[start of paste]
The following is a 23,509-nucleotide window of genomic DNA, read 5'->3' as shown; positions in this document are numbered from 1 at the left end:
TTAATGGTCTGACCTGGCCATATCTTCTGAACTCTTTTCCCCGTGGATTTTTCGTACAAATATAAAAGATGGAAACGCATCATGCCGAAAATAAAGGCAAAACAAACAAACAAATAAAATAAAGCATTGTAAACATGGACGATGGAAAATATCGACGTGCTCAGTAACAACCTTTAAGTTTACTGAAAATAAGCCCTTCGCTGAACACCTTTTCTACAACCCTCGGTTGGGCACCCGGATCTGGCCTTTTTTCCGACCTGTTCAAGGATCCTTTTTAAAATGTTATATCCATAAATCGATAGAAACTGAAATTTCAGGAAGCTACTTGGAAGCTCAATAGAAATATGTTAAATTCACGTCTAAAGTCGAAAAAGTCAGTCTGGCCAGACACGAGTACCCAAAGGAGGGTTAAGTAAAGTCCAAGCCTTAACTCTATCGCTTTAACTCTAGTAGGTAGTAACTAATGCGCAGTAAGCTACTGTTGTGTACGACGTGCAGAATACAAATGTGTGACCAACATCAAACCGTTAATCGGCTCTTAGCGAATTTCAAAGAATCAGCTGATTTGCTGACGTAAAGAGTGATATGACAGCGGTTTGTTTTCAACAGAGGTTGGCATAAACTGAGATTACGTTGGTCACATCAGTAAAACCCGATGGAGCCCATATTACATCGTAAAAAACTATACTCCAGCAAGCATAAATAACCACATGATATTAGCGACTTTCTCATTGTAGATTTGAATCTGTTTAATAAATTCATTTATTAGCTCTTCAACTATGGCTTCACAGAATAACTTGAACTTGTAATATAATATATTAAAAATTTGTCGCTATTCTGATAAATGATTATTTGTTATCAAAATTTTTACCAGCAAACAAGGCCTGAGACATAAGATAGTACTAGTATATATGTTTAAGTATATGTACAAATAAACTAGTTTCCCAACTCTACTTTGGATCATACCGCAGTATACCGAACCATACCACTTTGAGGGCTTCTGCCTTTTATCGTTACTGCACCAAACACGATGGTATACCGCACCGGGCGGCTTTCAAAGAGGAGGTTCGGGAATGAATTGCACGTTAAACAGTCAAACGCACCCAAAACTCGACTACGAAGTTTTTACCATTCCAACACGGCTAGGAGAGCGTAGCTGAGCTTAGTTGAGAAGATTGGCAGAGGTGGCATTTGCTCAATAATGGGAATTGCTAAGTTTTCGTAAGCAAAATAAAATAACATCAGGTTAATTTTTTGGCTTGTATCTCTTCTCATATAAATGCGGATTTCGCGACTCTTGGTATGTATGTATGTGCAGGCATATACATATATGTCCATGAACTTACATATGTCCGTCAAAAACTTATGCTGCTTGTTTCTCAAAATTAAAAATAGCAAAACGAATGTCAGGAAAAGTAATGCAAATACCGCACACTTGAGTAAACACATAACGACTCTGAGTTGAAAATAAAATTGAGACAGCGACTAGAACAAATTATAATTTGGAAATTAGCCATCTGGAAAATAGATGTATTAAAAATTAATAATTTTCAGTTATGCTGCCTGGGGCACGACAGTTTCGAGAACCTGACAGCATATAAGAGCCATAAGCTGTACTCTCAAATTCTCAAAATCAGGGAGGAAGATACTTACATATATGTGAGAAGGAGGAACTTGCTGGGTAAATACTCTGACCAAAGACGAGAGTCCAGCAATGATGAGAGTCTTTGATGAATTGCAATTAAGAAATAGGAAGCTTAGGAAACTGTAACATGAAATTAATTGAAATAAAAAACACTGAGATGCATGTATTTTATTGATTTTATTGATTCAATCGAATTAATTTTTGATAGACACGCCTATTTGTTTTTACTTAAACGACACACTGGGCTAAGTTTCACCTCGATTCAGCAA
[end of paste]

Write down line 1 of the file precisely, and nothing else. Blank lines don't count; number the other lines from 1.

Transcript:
The following is a 23,509-nucleotide window of genomic DNA, read 5'->3' as shown; positions in this document are numbered from 1 at the left end: